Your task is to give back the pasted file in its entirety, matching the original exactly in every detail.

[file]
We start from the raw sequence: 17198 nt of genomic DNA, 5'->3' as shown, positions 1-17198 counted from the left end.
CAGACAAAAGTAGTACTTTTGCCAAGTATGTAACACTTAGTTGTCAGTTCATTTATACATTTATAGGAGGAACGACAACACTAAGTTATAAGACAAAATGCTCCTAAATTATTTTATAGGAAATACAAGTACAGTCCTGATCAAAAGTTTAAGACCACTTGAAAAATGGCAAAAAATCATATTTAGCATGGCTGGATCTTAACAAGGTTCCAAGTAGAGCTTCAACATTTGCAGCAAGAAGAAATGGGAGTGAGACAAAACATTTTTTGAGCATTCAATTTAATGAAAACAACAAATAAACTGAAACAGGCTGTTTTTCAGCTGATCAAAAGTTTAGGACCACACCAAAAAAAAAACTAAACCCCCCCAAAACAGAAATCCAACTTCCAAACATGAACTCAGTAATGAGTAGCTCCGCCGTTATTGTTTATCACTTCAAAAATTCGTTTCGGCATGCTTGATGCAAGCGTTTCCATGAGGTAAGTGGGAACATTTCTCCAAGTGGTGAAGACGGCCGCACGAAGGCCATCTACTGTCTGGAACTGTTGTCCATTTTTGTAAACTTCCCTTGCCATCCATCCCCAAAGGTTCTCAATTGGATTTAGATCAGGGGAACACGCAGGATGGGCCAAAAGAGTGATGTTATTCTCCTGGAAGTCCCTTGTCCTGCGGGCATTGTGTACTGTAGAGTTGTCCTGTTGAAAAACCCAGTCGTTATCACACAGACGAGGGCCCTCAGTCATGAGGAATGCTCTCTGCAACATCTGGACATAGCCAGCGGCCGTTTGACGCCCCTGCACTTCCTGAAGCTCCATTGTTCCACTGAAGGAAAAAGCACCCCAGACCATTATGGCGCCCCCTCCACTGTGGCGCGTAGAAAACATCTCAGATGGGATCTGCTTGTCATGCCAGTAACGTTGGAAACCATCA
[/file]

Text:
We start from the raw sequence: 17198 nt of genomic DNA, 5'->3' as shown, positions 1-17198 counted from the left end.
CAGACAAAAGTAGTACTTTTGCCAAGTATGTAACACTTAGTTGTCAGTTCATTTATACATTTATAGGAGGAACGACAACACTAAGTTATAAGACAAAATGCTCCTAAATTATTTTATAGGAAATACAAGTACAGTCCTGATCAAAAGTTTAAGACCACTTGAAAAATGGCAAAAAATCATATTTAGCATGGCTGGATCTTAACAAGGTTCCAAGTAGAGCTTCAACATTTGCAGCAAGAAGAAATGGGAGTGAGACAAAACATTTTTTGAGCATTCAATTTAATGAAAACAACAAATAAACTGAAACAGGCTGTTTTTCAGCTGATCAAAAGTTTAGGACCACACCAAAAAAAAAACTAAACCCCCCCAAAACAGAAATCCAACTTCCAAACATGAACTCAGTAATGAGTAGCTCCGCCGTTATTGTTTATCACTTCAAAAATTCGTTTCGGCATGCTTGATGCAAGCGTTTCCATGAGGTAAGTGGGAACATTTCTCCAAGTGGTGAAGACGGCCGCACGAAGGCCATCTACTGTCTGGAACTGTTGTCCATTTTTGTAAACTTCCCTTGCCATCCATCCCCAAAGGTTCTCAATTGGATTTAGATCAGGGGAACACGCAGGATGGGCCAAAAGAGTGATGTTATTCTCCTGGAAGTCCCTTGTCCTGCGGGCATTGTGTACTGTAGAGTTGTCCTGTTGAAAAACCCAGTCGTTATCACACAGACGAGGGCCCTCAGTCATGAGGAATGCTCTCTGCAACATCTGGACATAGCCAGCGGCCGTTTGACGCCCCTGCACTTCCTGAAGCTCCATTGTTCCACTGAAGGAAAAAGCACCCCAGACCATTATGGCGCCCCCTCCACTGTGGCGCGTAGAAAACATCTCAGATGGGATCTGCTTGTCATGCCAGTAACGTTGGAAACCATCA